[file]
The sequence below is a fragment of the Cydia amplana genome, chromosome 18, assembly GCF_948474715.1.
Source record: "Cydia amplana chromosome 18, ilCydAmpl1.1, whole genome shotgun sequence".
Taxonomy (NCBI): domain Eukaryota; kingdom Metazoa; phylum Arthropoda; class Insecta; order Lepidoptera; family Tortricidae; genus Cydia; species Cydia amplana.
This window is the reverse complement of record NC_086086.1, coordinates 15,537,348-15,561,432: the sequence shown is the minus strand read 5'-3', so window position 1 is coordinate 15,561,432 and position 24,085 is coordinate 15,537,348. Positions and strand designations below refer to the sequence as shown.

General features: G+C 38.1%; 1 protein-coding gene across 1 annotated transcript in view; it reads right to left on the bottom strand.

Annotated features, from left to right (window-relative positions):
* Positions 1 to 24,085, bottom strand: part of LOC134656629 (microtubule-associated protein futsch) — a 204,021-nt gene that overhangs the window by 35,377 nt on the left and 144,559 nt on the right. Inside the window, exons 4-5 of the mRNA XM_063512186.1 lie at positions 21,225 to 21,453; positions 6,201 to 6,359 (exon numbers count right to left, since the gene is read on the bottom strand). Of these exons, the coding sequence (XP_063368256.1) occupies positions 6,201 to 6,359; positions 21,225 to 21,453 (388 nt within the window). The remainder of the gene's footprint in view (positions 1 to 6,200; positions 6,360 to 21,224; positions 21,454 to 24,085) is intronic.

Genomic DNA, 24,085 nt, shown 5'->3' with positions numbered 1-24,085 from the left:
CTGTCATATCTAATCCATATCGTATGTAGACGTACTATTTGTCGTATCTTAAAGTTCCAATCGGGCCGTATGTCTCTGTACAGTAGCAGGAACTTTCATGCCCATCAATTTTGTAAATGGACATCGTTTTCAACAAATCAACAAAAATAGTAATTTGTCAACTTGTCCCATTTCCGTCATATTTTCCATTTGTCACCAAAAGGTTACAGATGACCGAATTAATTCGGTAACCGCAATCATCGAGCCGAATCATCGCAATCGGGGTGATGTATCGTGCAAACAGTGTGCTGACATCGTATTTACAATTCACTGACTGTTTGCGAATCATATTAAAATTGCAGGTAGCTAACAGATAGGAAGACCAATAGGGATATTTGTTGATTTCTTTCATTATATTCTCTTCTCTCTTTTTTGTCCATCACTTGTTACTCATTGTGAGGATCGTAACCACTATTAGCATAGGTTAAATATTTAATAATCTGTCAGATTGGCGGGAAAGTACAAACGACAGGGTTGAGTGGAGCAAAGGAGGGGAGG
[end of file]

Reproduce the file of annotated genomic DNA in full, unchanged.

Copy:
The sequence below is a fragment of the Cydia amplana genome, chromosome 18, assembly GCF_948474715.1.
Source record: "Cydia amplana chromosome 18, ilCydAmpl1.1, whole genome shotgun sequence".
Taxonomy (NCBI): domain Eukaryota; kingdom Metazoa; phylum Arthropoda; class Insecta; order Lepidoptera; family Tortricidae; genus Cydia; species Cydia amplana.
This window is the reverse complement of record NC_086086.1, coordinates 15,537,348-15,561,432: the sequence shown is the minus strand read 5'-3', so window position 1 is coordinate 15,561,432 and position 24,085 is coordinate 15,537,348. Positions and strand designations below refer to the sequence as shown.

General features: G+C 38.1%; 1 protein-coding gene across 1 annotated transcript in view; it reads right to left on the bottom strand.

Annotated features, from left to right (window-relative positions):
* Positions 1 to 24,085, bottom strand: part of LOC134656629 (microtubule-associated protein futsch) — a 204,021-nt gene that overhangs the window by 35,377 nt on the left and 144,559 nt on the right. Inside the window, exons 4-5 of the mRNA XM_063512186.1 lie at positions 21,225 to 21,453; positions 6,201 to 6,359 (exon numbers count right to left, since the gene is read on the bottom strand). Of these exons, the coding sequence (XP_063368256.1) occupies positions 6,201 to 6,359; positions 21,225 to 21,453 (388 nt within the window). The remainder of the gene's footprint in view (positions 1 to 6,200; positions 6,360 to 21,224; positions 21,454 to 24,085) is intronic.

Genomic DNA, 24,085 nt, shown 5'->3' with positions numbered 1-24,085 from the left:
CTGTCATATCTAATCCATATCGTATGTAGACGTACTATTTGTCGTATCTTAAAGTTCCAATCGGGCCGTATGTCTCTGTACAGTAGCAGGAACTTTCATGCCCATCAATTTTGTAAATGGACATCGTTTTCAACAAATCAACAAAAATAGTAATTTGTCAACTTGTCCCATTTCCGTCATATTTTCCATTTGTCACCAAAAGGTTACAGATGACCGAATTAATTCGGTAACCGCAATCATCGAGCCGAATCATCGCAATCGGGGTGATGTATCGTGCAAACAGTGTGCTGACATCGTATTTACAATTCACTGACTGTTTGCGAATCATATTAAAATTGCAGGTAGCTAACAGATAGGAAGACCAATAGGGATATTTGTTGATTTCTTTCATTATATTCTCTTCTCTCTTTTTTGTCCATCACTTGTTACTCATTGTGAGGATCGTAACCACTATTAGCATAGGTTAAATATTTAATAATCTGTCAGATTGGCGGGAAAGTACAAACGACAGGGTTGAGTGGAGCAAAGGAGGGGAGG